after sanding the sound board to final thickness I need to open up the sound hole. First the drill pass. Then the sander to take it to the proper oval. This works far better than doing the oval with a router.
Now the location of the tone bars is plotted on the underside and the tone bar stock is cut to length.
Here they are, enough for both ukuleles. Fine grain Sitka spruce with the grain set vertically to provide strength and rigidity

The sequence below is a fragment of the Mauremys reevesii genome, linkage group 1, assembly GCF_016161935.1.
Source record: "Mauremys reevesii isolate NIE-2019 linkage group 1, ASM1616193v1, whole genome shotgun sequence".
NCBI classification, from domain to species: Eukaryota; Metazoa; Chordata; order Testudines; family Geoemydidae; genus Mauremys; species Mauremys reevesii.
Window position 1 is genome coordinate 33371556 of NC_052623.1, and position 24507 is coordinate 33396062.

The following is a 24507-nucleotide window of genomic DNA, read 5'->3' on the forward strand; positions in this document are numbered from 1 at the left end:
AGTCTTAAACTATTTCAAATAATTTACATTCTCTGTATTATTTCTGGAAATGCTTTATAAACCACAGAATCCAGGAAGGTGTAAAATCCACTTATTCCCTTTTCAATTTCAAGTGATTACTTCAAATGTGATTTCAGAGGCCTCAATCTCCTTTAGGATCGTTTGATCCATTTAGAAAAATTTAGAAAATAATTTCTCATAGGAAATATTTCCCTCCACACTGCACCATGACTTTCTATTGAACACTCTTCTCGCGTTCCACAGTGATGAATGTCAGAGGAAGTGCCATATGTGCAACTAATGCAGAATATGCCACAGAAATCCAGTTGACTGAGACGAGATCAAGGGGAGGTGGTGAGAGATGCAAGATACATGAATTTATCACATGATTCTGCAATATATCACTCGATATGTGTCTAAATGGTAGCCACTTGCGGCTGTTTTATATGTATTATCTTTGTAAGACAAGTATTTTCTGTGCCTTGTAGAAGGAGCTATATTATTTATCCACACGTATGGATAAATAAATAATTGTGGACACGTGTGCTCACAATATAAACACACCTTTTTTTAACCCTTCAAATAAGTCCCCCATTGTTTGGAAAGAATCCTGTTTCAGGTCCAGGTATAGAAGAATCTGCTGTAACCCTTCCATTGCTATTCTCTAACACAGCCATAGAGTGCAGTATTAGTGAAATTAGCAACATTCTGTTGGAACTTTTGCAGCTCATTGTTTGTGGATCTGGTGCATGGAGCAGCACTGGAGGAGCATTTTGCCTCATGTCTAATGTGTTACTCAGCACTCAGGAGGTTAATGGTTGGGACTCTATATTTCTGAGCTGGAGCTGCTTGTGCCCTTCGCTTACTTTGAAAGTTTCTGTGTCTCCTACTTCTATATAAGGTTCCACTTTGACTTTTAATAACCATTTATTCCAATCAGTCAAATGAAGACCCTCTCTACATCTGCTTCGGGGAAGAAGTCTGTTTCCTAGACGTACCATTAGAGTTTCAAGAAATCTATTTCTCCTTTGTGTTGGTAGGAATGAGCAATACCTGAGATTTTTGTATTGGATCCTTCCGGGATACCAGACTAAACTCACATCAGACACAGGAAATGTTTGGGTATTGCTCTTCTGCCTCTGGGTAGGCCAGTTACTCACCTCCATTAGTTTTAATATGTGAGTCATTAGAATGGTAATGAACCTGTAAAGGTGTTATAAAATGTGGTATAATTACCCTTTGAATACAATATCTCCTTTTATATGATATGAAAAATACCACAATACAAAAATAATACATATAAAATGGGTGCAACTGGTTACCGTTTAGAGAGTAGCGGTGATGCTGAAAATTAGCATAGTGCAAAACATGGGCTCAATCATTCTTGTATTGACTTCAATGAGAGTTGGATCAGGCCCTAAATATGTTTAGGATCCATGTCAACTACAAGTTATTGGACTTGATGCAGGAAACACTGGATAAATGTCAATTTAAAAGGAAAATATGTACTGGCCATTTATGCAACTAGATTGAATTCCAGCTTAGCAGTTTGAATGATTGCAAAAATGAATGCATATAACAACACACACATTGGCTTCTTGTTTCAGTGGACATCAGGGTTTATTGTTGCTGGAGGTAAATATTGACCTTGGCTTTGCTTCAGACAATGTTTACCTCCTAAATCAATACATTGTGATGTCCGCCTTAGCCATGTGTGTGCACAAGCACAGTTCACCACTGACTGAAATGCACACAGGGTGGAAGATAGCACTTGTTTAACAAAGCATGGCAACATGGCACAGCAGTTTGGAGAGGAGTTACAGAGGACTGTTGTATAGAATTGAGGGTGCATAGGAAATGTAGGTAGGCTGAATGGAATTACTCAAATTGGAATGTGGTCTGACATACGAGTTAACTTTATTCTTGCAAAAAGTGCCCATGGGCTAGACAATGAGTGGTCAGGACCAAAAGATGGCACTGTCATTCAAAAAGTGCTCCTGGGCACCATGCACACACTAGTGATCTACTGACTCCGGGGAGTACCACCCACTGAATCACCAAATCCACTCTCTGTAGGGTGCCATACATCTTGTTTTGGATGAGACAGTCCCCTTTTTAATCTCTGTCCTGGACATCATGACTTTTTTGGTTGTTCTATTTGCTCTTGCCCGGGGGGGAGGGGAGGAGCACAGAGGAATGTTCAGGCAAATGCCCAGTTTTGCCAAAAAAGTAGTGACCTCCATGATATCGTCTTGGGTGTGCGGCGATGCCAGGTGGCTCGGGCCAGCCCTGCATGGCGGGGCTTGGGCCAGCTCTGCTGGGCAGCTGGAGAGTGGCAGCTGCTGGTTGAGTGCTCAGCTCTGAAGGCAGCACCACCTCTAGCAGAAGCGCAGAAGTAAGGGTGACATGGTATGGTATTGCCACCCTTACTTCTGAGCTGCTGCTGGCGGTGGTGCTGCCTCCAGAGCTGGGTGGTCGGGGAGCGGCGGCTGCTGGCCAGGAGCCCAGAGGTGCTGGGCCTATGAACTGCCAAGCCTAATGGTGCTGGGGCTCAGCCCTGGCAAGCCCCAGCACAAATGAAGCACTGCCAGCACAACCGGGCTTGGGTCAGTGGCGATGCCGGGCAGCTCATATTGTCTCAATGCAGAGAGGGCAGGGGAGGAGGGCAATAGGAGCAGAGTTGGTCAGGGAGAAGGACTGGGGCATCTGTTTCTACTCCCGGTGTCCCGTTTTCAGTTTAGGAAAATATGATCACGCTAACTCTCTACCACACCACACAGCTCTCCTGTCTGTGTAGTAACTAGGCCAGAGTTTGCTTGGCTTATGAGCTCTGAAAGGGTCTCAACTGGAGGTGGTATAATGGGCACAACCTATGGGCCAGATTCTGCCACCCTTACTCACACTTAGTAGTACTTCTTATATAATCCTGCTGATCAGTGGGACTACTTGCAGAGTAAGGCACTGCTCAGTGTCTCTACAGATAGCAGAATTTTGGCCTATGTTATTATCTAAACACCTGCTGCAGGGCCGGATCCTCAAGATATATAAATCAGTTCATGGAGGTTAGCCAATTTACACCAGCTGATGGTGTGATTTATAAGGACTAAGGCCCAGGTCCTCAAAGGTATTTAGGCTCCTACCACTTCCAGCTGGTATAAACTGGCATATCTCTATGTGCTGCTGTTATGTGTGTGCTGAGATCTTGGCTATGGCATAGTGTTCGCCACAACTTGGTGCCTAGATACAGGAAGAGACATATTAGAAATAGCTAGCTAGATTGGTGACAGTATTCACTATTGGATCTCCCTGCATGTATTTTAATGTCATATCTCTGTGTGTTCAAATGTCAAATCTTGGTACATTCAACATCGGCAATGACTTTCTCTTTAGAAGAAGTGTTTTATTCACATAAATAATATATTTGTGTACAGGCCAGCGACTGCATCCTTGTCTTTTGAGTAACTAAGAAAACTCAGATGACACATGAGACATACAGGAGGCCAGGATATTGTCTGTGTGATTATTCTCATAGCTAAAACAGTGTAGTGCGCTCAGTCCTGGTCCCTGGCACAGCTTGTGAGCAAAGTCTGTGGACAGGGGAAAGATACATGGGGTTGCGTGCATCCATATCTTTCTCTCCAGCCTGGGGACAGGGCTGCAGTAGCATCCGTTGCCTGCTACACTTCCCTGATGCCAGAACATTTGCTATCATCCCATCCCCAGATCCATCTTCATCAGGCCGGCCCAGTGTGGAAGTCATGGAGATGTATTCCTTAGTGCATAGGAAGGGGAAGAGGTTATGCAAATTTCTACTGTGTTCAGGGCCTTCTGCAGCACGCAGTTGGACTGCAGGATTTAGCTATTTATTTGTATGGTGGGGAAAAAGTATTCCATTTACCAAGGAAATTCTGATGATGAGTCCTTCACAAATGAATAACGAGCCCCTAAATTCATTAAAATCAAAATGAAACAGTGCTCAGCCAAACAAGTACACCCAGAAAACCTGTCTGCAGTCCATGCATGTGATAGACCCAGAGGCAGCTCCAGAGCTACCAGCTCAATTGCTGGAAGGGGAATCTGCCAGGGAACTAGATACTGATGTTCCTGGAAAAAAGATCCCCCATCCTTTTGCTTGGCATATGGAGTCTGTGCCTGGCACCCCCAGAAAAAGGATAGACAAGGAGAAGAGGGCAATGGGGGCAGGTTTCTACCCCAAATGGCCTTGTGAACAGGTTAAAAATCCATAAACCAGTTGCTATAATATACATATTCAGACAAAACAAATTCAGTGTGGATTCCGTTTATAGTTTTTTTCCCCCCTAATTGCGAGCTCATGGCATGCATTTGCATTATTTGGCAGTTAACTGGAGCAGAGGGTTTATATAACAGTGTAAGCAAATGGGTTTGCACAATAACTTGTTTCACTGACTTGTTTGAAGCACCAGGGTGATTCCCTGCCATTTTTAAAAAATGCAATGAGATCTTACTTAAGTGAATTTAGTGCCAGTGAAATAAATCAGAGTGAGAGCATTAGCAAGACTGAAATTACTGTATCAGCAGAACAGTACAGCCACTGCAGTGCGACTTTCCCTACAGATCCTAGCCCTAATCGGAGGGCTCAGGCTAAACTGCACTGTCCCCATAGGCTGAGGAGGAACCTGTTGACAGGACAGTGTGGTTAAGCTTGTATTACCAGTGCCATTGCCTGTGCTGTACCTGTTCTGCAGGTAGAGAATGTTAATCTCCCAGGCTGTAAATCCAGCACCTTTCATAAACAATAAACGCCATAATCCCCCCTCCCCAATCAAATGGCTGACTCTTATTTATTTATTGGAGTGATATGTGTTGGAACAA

got the back out of the clamps, cut it to shape and thinned it to .90 on the big sander. Isn't tiger stripe maple lovely?
After lots and lots of delicate whittling and sanding, here they are ready to be glued on.
You never have enough clamps for this job. It will take two sessions.
The back braces are much easier to whittle and easy to clamp in the "go-bar" box. I have no idea how this clamping technique got its name, "go-bar", but it works very well